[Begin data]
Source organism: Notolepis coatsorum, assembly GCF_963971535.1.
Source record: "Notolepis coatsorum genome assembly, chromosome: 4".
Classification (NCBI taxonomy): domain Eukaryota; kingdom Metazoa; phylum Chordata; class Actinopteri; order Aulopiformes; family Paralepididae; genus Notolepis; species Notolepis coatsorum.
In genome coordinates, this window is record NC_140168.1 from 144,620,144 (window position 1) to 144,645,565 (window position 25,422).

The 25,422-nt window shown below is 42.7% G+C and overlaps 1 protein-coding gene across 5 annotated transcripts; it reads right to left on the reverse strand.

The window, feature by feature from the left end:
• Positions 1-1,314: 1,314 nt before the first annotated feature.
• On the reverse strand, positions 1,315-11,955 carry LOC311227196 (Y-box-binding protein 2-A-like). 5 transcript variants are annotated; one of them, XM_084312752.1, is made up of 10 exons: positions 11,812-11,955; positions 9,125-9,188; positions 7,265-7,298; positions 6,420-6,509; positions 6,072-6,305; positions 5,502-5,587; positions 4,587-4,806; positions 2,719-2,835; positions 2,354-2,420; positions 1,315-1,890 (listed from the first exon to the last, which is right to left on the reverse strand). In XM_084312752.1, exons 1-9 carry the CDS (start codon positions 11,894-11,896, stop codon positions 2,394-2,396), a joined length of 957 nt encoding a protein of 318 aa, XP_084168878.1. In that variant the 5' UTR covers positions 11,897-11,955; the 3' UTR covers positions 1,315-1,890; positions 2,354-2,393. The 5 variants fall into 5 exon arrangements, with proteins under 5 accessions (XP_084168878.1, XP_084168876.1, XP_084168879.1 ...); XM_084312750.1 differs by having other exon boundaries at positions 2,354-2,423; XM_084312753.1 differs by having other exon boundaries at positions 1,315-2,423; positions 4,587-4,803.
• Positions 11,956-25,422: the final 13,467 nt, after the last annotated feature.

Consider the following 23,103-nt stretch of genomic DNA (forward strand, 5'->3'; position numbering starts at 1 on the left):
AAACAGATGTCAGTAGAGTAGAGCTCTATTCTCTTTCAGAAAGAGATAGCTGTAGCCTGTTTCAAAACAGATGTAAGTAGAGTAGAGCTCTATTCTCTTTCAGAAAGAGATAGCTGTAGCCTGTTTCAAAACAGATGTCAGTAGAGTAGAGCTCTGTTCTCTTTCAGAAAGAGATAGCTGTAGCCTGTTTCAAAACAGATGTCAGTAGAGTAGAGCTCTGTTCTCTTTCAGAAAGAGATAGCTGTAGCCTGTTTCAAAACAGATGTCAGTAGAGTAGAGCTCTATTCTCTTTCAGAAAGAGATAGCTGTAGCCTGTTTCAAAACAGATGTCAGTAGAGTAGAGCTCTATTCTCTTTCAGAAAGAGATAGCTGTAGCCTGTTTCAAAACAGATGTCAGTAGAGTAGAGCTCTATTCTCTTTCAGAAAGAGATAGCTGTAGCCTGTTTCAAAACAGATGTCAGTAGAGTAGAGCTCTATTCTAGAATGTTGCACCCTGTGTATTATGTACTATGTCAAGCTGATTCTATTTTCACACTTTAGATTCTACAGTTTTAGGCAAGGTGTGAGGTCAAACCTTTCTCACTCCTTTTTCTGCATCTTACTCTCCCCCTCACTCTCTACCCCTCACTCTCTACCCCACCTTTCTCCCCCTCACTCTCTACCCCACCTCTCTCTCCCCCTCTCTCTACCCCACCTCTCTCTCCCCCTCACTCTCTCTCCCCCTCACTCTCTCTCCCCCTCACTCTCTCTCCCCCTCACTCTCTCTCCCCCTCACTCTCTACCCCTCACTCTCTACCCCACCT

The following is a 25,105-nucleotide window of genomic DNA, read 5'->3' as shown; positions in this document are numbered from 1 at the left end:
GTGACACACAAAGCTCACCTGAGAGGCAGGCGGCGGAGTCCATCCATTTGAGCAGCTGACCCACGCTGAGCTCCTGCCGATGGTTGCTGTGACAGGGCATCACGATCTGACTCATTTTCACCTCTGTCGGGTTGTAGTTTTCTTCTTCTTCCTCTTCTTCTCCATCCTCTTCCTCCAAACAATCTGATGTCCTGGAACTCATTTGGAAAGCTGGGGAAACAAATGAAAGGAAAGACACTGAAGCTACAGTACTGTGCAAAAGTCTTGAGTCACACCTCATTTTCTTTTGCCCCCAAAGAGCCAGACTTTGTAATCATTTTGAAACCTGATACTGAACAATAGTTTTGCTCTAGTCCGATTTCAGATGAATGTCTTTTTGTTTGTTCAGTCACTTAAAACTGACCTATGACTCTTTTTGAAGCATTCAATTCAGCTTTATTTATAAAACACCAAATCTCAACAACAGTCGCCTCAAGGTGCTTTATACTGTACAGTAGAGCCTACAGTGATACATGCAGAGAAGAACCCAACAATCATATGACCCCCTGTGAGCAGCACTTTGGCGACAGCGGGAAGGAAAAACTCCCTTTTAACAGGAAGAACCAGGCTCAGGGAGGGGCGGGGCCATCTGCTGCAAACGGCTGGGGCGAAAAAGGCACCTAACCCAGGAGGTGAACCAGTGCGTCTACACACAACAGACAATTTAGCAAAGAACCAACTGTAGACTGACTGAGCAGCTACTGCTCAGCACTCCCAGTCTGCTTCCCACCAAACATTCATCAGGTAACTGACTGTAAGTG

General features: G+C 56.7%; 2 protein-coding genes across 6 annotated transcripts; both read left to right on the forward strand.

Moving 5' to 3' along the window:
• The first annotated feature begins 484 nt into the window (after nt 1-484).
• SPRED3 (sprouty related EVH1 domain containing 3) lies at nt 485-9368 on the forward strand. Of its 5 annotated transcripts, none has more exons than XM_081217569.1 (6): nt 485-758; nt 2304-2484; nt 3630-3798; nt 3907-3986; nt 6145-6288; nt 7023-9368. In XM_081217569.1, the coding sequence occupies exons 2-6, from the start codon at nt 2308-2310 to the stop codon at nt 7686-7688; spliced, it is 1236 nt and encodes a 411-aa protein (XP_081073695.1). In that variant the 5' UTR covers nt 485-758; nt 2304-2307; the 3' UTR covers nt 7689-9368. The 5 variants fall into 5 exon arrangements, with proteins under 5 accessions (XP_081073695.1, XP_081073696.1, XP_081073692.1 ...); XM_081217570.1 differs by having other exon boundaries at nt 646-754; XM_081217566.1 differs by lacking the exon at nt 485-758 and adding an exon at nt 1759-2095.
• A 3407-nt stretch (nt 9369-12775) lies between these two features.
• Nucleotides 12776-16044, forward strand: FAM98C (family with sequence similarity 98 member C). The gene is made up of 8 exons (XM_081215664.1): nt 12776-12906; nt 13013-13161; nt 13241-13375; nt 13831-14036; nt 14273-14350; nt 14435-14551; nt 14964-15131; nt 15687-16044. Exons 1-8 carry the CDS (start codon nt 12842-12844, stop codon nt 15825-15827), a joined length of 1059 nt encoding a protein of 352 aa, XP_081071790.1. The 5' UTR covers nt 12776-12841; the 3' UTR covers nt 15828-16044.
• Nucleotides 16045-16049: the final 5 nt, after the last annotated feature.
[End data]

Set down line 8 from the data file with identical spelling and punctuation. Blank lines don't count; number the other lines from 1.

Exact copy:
• On the reverse strand, positions 1,315-11,955 carry LOC311227196 (Y-box-binding protein 2-A-like). 5 transcript variants are annotated; one of them, XM_084312752.1, is made up of 10 exons: positions 11,812-11,955; positions 9,125-9,188; positions 7,265-7,298; positions 6,420-6,509; positions 6,072-6,305; positions 5,502-5,587; positions 4,587-4,806; positions 2,719-2,835; positions 2,354-2,420; positions 1,315-1,890 (listed from the first exon to the last, which is right to left on the reverse strand). In XM_084312752.1, exons 1-9 carry the CDS (start codon positions 11,894-11,896, stop codon positions 2,394-2,396), a joined length of 957 nt encoding a protein of 318 aa, XP_084168878.1. In that variant the 5' UTR covers positions 11,897-11,955; the 3' UTR covers positions 1,315-1,890; positions 2,354-2,393. The 5 variants fall into 5 exon arrangements, with proteins under 5 accessions (XP_084168878.1, XP_084168876.1, XP_084168879.1 ...); XM_084312750.1 differs by having other exon boundaries at positions 2,354-2,423; XM_084312753.1 differs by having other exon boundaries at positions 1,315-2,423; positions 4,587-4,803.